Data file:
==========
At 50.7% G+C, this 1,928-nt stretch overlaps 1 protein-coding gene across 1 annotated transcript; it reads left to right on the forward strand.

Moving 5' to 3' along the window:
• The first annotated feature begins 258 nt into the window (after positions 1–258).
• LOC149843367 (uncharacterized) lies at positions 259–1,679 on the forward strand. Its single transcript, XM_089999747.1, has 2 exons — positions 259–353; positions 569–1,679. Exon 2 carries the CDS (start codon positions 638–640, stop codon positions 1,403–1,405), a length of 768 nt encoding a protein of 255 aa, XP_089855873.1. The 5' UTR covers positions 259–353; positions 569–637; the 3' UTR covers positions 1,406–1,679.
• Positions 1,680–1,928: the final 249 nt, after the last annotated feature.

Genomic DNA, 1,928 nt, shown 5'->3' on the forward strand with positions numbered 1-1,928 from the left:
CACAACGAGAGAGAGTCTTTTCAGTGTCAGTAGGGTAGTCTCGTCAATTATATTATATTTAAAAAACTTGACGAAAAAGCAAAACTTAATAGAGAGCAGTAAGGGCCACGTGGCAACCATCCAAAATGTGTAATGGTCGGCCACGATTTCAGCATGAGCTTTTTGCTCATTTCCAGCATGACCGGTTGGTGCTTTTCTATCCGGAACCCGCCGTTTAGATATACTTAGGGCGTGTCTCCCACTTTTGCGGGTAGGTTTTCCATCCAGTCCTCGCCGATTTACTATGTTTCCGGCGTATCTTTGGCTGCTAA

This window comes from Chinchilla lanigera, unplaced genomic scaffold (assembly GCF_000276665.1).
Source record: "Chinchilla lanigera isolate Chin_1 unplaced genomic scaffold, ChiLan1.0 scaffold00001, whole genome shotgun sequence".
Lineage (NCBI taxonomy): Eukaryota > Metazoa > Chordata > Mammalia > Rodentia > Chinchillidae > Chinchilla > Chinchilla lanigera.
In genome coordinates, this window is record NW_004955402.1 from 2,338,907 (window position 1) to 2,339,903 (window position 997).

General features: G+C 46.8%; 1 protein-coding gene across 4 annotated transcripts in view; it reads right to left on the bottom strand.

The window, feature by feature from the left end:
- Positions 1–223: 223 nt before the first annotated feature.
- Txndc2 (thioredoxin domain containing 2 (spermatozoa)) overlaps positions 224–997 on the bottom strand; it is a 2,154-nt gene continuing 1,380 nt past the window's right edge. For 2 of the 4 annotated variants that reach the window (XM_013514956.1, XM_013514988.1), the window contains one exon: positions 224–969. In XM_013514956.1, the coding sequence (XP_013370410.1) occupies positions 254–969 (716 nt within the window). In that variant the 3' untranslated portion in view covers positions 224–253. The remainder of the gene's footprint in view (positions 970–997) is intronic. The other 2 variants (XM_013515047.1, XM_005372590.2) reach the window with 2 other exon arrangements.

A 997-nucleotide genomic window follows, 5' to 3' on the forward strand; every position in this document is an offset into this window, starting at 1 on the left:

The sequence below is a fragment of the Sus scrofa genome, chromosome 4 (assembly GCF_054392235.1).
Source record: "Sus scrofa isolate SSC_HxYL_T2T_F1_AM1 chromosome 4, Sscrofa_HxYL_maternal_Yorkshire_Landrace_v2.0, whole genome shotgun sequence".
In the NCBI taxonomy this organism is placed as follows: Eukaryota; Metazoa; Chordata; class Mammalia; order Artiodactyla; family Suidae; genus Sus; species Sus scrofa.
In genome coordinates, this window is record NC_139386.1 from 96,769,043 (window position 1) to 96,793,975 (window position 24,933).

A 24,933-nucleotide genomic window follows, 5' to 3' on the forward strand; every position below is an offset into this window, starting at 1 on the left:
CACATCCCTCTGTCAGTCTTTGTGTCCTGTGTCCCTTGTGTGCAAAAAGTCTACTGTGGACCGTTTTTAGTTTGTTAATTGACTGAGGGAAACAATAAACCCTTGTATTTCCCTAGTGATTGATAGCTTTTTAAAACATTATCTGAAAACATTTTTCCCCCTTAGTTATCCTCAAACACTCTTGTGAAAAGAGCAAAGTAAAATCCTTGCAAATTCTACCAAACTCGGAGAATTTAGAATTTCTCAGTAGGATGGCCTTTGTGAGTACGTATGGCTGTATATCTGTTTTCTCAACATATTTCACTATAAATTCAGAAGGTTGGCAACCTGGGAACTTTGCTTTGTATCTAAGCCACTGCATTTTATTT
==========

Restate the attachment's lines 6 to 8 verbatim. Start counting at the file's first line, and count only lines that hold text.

Genomic DNA, 1,928 nt, shown 5'->3' on the forward strand with positions numbered 1-1,928 from the left:
CACAACGAGAGAGAGTCTTTTCAGTGTCAGTAGGGTAGTCTCGTCAATTATATTATATTTAAAAAACTTGACGAAAAAGCAAAACTTAATAGAGAGCAGTAAGGGCCACGTGGCAACCATCCAAAATGTGTAATGGTCGGCCACGATTTCAGCATGAGCTTTTTGCTCATTTCCAGCATGACCGGTTGGTGCTTTTCTATCCGGAACCCGCCGTTTAGATATACTTAGGGCGTGTCTCCCACTTTTGCGGGTAGGTTTTCCATCCAGTCCTCGCCGATTTACTATGTTTCCGGCGTATCTTTGGCTGCTAA

This window comes from Chinchilla lanigera, unplaced genomic scaffold (assembly GCF_000276665.1).